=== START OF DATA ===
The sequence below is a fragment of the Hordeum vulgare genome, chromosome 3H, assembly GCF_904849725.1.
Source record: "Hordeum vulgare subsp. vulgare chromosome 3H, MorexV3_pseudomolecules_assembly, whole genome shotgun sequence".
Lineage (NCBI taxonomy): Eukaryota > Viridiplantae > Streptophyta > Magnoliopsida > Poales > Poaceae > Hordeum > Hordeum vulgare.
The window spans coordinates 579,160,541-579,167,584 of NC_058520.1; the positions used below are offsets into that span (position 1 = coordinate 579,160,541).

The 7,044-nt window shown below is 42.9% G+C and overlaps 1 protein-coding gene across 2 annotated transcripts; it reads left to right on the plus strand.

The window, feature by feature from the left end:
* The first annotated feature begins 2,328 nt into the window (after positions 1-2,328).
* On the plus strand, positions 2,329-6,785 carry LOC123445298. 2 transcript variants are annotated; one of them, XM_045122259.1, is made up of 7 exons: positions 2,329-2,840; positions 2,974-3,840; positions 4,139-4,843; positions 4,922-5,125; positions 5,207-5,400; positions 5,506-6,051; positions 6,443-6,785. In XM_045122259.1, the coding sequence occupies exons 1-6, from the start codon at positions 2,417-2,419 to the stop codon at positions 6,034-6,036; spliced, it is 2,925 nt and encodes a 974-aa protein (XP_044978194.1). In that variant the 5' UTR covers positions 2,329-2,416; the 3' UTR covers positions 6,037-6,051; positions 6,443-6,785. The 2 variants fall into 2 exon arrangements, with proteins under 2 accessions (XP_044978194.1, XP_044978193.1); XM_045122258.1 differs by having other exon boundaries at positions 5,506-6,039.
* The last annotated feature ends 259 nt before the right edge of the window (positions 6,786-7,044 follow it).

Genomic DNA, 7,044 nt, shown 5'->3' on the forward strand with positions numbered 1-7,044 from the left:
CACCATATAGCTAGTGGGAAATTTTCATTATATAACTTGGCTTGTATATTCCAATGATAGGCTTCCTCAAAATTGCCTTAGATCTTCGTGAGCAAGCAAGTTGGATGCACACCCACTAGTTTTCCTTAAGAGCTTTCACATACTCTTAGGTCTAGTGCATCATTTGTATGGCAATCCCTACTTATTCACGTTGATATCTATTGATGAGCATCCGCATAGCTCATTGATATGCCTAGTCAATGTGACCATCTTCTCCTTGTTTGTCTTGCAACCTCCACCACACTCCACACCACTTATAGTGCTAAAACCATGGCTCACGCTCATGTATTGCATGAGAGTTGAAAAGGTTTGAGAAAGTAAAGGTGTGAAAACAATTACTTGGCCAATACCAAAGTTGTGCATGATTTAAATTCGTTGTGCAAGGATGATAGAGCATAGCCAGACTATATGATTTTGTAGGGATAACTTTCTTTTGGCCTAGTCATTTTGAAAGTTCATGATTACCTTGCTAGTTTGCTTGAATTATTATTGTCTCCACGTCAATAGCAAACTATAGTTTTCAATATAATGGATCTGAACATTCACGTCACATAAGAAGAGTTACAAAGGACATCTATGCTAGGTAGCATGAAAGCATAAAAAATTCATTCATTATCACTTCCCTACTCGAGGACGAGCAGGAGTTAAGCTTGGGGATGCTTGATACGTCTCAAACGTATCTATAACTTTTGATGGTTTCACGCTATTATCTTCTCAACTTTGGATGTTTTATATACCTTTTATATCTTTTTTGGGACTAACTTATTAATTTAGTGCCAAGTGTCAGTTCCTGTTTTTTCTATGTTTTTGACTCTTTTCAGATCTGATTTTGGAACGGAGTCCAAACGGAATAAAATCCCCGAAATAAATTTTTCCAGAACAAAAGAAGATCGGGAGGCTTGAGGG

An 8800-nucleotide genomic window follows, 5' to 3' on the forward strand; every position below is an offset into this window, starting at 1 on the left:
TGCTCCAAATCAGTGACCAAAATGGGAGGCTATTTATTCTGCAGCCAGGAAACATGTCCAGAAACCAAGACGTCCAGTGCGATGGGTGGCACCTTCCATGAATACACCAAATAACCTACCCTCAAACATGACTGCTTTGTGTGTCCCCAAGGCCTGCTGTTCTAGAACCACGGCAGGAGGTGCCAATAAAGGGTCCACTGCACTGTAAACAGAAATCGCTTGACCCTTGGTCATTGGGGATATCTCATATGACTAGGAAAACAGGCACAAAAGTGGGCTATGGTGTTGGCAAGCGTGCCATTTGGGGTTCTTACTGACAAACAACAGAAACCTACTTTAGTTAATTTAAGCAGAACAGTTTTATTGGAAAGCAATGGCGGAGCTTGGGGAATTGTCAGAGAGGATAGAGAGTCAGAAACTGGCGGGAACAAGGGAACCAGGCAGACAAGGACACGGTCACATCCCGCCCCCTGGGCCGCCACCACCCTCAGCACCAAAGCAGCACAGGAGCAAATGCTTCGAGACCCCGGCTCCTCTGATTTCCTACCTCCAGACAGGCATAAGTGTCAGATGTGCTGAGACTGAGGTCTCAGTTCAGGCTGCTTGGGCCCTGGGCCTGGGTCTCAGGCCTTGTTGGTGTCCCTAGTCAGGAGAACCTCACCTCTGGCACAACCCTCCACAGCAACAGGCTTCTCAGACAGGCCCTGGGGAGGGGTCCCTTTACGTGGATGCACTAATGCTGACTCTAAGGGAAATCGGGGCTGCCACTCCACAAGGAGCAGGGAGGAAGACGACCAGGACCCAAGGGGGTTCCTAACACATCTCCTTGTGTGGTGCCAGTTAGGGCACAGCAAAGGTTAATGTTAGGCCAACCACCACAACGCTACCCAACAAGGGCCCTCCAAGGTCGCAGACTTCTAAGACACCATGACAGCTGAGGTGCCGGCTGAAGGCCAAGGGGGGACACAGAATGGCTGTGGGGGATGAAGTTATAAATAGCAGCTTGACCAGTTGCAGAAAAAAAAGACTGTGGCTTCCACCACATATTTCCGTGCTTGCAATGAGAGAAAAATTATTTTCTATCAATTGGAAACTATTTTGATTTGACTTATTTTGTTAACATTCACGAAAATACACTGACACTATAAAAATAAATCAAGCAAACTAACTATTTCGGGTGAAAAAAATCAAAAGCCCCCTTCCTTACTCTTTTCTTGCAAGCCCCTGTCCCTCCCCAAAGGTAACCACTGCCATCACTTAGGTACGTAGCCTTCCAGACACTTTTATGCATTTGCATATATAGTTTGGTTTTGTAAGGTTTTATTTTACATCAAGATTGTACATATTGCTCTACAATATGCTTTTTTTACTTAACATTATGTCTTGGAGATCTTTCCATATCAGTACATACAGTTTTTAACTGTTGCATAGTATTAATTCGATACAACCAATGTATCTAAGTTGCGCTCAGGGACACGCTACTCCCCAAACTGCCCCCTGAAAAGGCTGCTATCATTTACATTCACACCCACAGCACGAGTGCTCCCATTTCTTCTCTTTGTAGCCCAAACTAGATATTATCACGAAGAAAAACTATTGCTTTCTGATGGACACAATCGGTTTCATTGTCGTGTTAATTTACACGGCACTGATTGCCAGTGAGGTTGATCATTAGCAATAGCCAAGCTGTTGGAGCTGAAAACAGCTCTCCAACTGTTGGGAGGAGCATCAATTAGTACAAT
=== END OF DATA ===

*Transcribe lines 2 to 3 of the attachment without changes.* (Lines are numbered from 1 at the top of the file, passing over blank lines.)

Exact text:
Source record: "Hordeum vulgare subsp. vulgare chromosome 3H, MorexV3_pseudomolecules_assembly, whole genome shotgun sequence".
Lineage (NCBI taxonomy): Eukaryota > Viridiplantae > Streptophyta > Magnoliopsida > Poales > Poaceae > Hordeum > Hordeum vulgare.